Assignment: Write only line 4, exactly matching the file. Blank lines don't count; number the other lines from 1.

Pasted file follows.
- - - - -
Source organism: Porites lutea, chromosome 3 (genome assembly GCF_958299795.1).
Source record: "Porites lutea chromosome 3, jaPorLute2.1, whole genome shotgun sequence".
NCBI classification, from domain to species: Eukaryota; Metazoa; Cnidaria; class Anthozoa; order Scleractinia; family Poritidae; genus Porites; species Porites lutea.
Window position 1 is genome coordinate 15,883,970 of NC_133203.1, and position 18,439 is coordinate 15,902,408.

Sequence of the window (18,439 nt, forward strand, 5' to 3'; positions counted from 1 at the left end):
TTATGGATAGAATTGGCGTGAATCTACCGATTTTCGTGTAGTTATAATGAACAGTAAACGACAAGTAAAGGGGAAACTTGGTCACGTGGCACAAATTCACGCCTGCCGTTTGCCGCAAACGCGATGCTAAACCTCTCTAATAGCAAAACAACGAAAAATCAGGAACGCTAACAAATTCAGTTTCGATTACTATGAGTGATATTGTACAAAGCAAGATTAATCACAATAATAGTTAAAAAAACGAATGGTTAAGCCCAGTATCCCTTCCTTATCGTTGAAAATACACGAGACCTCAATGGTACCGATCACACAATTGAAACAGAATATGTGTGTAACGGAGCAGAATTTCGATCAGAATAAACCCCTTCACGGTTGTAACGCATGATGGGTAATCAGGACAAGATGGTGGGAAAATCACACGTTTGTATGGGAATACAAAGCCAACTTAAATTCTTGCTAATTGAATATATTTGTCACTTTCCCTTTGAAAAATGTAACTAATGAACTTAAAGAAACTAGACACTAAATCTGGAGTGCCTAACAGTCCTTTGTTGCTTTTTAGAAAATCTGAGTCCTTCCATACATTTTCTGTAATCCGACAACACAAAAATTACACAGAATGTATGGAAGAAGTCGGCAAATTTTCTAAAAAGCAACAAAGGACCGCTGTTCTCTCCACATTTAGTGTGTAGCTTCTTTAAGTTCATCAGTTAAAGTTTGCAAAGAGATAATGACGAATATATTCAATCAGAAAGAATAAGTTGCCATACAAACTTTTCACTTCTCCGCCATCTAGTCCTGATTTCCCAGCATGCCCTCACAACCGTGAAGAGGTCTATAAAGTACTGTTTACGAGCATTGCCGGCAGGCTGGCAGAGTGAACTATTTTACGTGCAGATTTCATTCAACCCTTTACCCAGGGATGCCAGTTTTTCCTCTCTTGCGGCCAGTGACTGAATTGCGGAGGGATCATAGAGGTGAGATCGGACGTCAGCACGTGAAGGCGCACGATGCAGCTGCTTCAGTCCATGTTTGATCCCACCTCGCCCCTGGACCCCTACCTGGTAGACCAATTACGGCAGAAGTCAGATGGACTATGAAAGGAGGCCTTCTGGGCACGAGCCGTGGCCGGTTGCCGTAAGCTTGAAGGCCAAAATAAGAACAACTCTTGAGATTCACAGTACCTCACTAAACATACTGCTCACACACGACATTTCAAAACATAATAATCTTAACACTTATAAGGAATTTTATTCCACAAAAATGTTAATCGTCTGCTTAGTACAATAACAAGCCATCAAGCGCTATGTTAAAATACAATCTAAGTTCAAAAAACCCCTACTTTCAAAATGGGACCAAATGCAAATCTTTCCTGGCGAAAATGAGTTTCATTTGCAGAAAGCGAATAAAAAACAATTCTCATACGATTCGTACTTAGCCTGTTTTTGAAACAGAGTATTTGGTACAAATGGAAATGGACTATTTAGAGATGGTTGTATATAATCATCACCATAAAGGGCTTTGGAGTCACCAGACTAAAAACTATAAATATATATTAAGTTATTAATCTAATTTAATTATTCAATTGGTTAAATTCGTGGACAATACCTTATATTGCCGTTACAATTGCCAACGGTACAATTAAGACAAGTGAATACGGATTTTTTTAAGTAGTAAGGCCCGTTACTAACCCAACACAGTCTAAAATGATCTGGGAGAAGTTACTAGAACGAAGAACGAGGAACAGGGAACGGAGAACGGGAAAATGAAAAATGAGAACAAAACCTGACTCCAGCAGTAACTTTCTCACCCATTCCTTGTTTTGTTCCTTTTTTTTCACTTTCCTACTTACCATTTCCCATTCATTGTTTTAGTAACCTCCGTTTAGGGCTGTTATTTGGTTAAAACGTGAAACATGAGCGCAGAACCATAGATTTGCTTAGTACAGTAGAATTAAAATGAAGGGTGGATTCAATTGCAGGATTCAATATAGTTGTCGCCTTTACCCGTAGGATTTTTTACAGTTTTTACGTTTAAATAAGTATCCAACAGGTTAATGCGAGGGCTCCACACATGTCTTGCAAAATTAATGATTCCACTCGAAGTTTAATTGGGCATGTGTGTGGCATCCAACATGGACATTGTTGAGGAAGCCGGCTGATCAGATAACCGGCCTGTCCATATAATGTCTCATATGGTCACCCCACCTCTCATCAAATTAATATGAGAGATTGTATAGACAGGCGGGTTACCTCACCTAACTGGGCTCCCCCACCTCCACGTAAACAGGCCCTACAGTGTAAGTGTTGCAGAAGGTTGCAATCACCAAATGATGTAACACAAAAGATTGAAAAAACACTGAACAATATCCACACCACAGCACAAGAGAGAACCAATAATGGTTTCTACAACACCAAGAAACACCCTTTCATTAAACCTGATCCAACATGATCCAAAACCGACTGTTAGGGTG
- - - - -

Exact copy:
Window position 1 is genome coordinate 15,883,970 of NC_133203.1, and position 18,439 is coordinate 15,902,408.